I investigated how this play works in 2015, but judging from the widespread confusion from announcers and people on Twitter after the play, there are still football fans on the planet who haven’t read that post, so I’m going to keep promoting it until everybody understands the magic of this play. Kirk Herbstreit pinned the blame on the punter—“UCLA had punt left set up, and the punter punts it all the way to the right!”—but that’s not really how punt coverage works. The coverage team is taught to follow the return man, because they need to tackle him anyway and it’s easier than running with your neck craned to follow a football. But if a special teams coach scouts an opposing punter and notices a tendency to kick in a certain direction, the return team can exploit that by running this trick play.
As always, the only guy who knew which direction the punt went was the UCLA punter. When I interviewed Utah’s special teams coach about this play, he said the Utes didn’t have a plan in place specifically for blocking the punter. USC did, though, and UCLA’s poor guy didn’t have a chance:
USC won 28-23, and Jim Mora was fired on Sunday. Everybody knew that the axe was coming eventually, but this play accounted for the winning margin in his last game. Sounds like an important play to learn about.
Win of the Week
Georgia Southern entered Saturday 0-9. The Eagles fired their coach, Tyson Summers, last month after a blowout loss to then-0-6 UMass that made them 0-6. They’re bad.
On Saturday, they didn’t just win, but beat South Alabama 52-0. South Alabama beat Troy, which beat LSU, which beat Auburn, which beat Georgia, so the hapless Eagles are still in the mix for a transitive property national championship. Georgia Southern is the best team in college football.
Loss of the Week
Oregon has a cool new thing! When one of their players gets a turnover, they get to wear a cool chain on their necks!
smh The U needs to send a cease and desist to Oregon NOW pic.twitter.com/KwYe8MLzJc— Angry Sports Bro Jack (@JackMacCFB) November 19, 2017
Miami’s Turnover Chain is the Game Boy; Oregon’s is Game Child. The only reason you’d ever pick Oregon’s chain over Miami’s is if you weren’t savvy enough to spot the obvious bootleg, or you’re in a sorry enough situation that you’ll settle for an obviously inferior product just to have something. When you see this chain, you know that at some point in the past two weeks, an Oregon graduate assistant called up every jeweler within 100 miles of Eugene and found out one by one by one that none of them specialize in bling.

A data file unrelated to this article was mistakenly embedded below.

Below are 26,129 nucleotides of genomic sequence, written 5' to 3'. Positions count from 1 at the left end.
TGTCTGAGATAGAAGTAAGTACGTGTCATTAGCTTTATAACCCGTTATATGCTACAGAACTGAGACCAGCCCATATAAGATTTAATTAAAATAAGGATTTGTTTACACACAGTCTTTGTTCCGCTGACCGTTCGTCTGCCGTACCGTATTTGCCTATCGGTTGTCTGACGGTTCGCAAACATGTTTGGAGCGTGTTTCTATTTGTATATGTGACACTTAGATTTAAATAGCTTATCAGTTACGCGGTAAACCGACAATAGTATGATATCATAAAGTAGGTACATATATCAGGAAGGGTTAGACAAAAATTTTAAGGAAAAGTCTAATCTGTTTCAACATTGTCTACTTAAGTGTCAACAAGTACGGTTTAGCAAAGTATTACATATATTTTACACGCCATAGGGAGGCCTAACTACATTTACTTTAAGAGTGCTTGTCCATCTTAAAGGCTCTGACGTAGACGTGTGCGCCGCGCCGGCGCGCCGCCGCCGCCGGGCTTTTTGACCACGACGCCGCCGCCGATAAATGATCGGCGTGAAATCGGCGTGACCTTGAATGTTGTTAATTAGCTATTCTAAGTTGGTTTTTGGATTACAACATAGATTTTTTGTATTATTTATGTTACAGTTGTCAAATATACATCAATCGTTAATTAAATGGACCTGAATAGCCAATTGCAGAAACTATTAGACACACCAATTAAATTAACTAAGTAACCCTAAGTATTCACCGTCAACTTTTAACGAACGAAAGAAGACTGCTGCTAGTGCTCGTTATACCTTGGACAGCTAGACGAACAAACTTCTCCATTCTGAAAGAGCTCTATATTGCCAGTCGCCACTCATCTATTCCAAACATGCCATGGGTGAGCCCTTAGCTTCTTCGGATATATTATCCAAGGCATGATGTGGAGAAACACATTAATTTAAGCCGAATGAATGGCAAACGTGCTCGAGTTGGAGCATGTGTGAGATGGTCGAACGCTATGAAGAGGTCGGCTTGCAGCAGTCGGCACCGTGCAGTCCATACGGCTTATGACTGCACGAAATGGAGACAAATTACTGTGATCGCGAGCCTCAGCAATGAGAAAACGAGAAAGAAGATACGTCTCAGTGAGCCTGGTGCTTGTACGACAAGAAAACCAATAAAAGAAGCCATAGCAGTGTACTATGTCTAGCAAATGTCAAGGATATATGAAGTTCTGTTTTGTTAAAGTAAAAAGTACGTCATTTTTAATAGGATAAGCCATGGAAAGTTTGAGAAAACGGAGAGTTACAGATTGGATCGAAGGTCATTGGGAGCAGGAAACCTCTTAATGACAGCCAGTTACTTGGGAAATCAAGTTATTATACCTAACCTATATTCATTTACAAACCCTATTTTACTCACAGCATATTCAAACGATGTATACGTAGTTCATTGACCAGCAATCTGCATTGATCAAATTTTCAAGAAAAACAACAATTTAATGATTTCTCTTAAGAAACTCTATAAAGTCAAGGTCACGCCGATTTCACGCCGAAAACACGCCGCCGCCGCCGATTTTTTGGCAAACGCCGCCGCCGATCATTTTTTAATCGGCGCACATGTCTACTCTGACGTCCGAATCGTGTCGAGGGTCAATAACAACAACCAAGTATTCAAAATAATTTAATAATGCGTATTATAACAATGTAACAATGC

Earlier this century, the Ducks crafted a powerhouse at a school with little noteworthy football history in the sleepy woods of Oregon thanks to a connection with Nike, a hookup that gave the Ducks the freshest uniform concepts and combinations. Now they’re pulling a DIY version of a gimmick another school made famous. College football is about identity. Oregon should know that better than anybody, but now the Ducks are hoping recruits buy the Game Child.
Weekly Heisman Winner
The actual Heisman is going to Mayfield, but let’s cast some love on the Kansas fans who were yelled at by Mayfield. He told them to go cheer for basketball, but they stayed in the stands, in spite of their team’s non-competitive loss. They stayed, even though it hurt:
These fans deserve something for their troubles. And it probably won’t be a win, so let’s give them an imaginary Weekly Heisman.
Weekly National Champion
UCF is 10-0 now, putting it on pace to complete one of the strangest five-year stretches in college football history: In 2013, the Knights went 12-1, launching the great Blake Bortles saga. UCF’s only loss that year was to Jadeveon Clowney’s South Carolina team, and they won the Fiesta Bowl over Baylor. It was one of the most impressive seasons for a non-power-conference team in recent memory. Two years later, the Knights went 0-12, with longtime coach George O’Leary quitting before the season ended. The Knights even lost to a sub-.500 FCS team in Furman. Before “I Am Sad,” the fans at the 12th game of that season were without a doubt the saddest I’ve ever seen. They might still be sadder, since that game was on Thanksgiving.
And now just two years after bottoming out, they’re a game away from an undefeated regular season. Coach Scott Frost is a miracle worker.
But sadly, the Knights have no shot at winning a national championship. UCF’s résumé is about as good as any non-power-conference team can hope for—they have the best offense in the nation, scoring 48.2 points per game; they have a margin of victory (27.7) better than the points per game of over 50 FBS teams; they have only one one-possession win (a 31-24 victory over SMU); and they destroyed the lone power-conference team on their schedule, beating Maryland 38-10. But they’re ranked 15th by the College Football Playoff committee. I’m not saying they should be in the top four, but the fact they’re 15th makes me think no non-power-conference team will ever have a reasonable shot at making the playoff. And surely, Frost will leave for some other job at the end of this year—everybody seems to think it’ll be at his alma mater, Nebraska.
So let’s celebrate the Knights now. In a 45-19 win over Temple, UCF kicked a field goal and then celebrated a score out of the shotgun formation: